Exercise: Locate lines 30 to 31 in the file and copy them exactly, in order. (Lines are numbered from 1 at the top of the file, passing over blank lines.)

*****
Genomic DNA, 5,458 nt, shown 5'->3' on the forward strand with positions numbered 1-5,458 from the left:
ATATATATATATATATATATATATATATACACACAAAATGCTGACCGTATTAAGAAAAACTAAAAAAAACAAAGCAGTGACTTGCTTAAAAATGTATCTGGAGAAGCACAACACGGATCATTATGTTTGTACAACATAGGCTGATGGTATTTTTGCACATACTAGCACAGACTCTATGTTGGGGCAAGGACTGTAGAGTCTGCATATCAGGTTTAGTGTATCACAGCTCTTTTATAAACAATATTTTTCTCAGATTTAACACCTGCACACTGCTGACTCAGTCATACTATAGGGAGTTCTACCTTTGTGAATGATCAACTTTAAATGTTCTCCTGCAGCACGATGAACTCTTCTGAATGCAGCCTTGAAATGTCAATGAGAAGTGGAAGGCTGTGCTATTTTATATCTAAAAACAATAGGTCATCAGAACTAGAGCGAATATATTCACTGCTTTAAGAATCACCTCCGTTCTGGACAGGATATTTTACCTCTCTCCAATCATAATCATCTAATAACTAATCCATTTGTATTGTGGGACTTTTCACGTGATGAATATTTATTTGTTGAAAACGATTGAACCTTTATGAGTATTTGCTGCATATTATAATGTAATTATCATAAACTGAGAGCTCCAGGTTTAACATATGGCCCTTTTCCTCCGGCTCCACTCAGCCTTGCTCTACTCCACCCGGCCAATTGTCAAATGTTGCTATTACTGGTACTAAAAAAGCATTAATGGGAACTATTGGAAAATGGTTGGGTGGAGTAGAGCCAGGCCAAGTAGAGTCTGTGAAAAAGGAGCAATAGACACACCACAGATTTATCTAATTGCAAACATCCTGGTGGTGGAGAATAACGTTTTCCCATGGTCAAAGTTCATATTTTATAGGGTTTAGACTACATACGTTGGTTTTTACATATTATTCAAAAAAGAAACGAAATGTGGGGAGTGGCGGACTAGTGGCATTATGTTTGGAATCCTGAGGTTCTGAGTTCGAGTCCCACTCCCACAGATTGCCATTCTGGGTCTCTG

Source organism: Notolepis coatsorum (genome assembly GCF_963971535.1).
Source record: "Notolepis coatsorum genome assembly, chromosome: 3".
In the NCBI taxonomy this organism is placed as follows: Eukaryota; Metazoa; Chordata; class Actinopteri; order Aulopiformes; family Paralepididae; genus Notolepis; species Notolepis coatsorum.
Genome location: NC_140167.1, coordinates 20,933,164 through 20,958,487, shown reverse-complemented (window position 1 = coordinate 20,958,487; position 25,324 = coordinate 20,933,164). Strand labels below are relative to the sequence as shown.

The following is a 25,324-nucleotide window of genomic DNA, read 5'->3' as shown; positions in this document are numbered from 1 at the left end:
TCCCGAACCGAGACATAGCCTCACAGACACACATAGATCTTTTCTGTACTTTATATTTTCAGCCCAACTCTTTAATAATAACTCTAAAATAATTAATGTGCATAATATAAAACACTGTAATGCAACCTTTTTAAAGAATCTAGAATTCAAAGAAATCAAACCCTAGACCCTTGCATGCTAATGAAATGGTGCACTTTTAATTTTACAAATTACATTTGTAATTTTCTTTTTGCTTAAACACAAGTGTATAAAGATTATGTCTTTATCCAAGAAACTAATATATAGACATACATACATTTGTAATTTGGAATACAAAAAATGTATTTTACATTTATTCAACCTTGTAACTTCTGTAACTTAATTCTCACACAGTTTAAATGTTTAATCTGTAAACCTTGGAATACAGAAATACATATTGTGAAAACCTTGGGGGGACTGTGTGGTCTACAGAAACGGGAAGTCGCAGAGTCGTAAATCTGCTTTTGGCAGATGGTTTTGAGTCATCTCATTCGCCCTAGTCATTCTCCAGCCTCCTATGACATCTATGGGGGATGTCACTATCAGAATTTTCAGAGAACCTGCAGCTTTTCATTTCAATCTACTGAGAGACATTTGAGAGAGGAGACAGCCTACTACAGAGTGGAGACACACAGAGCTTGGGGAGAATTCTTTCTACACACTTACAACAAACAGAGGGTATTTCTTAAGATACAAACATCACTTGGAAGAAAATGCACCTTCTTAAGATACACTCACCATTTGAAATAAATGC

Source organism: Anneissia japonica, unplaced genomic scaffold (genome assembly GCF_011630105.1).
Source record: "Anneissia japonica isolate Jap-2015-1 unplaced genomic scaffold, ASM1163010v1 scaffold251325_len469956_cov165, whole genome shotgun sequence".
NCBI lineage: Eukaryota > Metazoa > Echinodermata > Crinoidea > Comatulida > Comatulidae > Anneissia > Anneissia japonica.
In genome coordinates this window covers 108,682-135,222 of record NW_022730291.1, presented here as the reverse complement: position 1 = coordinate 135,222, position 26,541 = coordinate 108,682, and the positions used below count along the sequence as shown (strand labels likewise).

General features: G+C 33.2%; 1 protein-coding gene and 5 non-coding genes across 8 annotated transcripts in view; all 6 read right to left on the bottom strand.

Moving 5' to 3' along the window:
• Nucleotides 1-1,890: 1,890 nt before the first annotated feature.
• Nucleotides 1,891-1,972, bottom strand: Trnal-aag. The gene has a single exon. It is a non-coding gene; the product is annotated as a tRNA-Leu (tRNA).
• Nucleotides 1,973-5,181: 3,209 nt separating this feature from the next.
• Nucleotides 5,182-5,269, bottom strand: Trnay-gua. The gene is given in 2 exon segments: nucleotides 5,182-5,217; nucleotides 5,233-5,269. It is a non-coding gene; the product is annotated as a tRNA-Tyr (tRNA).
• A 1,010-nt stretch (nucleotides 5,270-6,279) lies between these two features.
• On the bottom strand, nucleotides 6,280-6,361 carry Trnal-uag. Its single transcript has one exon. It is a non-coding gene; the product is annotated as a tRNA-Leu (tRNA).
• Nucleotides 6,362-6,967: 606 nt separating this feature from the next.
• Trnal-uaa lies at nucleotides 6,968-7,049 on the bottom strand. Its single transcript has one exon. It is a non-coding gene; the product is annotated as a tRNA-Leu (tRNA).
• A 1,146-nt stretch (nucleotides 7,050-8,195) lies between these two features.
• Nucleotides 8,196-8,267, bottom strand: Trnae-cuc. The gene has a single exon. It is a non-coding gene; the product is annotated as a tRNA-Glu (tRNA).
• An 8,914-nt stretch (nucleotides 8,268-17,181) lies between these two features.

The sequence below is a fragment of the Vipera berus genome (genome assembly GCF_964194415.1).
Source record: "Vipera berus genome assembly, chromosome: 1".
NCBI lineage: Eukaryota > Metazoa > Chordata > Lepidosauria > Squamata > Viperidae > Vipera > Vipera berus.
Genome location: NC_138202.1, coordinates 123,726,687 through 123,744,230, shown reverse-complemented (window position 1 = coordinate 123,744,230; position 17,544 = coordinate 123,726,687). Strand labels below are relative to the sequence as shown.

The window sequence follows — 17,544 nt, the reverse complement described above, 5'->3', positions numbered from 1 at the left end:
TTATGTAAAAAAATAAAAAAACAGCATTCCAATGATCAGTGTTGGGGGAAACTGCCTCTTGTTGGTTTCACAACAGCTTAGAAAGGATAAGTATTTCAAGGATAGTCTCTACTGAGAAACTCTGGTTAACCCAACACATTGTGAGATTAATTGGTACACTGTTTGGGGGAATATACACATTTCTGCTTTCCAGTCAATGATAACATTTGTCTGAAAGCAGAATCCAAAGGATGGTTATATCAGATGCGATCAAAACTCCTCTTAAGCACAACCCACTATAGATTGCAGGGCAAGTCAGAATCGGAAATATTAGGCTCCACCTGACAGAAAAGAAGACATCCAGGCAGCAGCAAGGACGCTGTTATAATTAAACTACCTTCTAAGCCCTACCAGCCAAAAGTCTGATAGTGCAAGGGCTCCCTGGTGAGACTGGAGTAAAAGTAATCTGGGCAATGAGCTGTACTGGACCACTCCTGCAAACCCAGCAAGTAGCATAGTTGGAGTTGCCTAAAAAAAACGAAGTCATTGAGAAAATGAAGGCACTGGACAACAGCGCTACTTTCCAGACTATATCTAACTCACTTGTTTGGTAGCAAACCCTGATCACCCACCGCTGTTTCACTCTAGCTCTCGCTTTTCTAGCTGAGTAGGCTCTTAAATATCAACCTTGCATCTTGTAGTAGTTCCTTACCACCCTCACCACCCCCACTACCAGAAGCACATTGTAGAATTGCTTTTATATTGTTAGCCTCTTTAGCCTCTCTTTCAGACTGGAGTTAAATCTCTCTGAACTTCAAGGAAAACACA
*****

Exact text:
The window sequence follows — 17,544 nt, the reverse complement described above, 5'->3', positions numbered from 1 at the left end:
TTATGTAAAAAAATAAAAAAACAGCATTCCAATGATCAGTGTTGGGGGAAACTGCCTCTTGTTGGTTTCACAACAGCTTAGAAAGGATAAGTATTTCAAGGATAGTCTCTACTGAGAAACTCTGGTTAACCCAACACATTGTGAGATTAATTGGTACACTGTTTGGGGGAATATACACATTTCTGCTTTCCAGTCAATGATAACATTTGTCTGAAAGCAGAATCCAAAGGATGGTTATATCAGATGCGATCAAAACTCCTCTTAAGCACAACCCACTATAGATTGCAGGGCAAGTCAGAATCGGAAATATTAGGCTCCACCTGACAGAAAAGAAGACATCCAGGCAGCAGCAAGGACGCTGTTATAATTAAACTACCTTCTAAGCCCTACCAGCCAAAAGTCTGATAGTGCAAGGGCTCCCTGGTGAGACTGGAGTAAAAGTAATCTGGGCAATGAGCTGTACTGGACCACTCCTGCAAACCCAGCAAGTAGCATAGTTGGAGTTGCCTAAAAAAAACGAAGTCATTGAGAAAATGAAGGCACTGGACAACAGCGCTACTTTCCAGACTATATCTAACTCACTTGTTTGGTAGCAAACCCTGATCACCCACCGCTGTTTCACTCTAGCTCTCGCTTTTCTAGCTGAGTAGGCTCTTAAATATCAACCTTGCATCTTGTAGTAGTTCCTTACCACCCTCACCACCCCCACTACCAGAAGCACATTGTAGAATTGCTTTTATATTGTTAGCCTCTTTAGCCTCTCTTTCAGACTGGAGTTAAATCTCTCTGAACTTCAAGGAAAACACA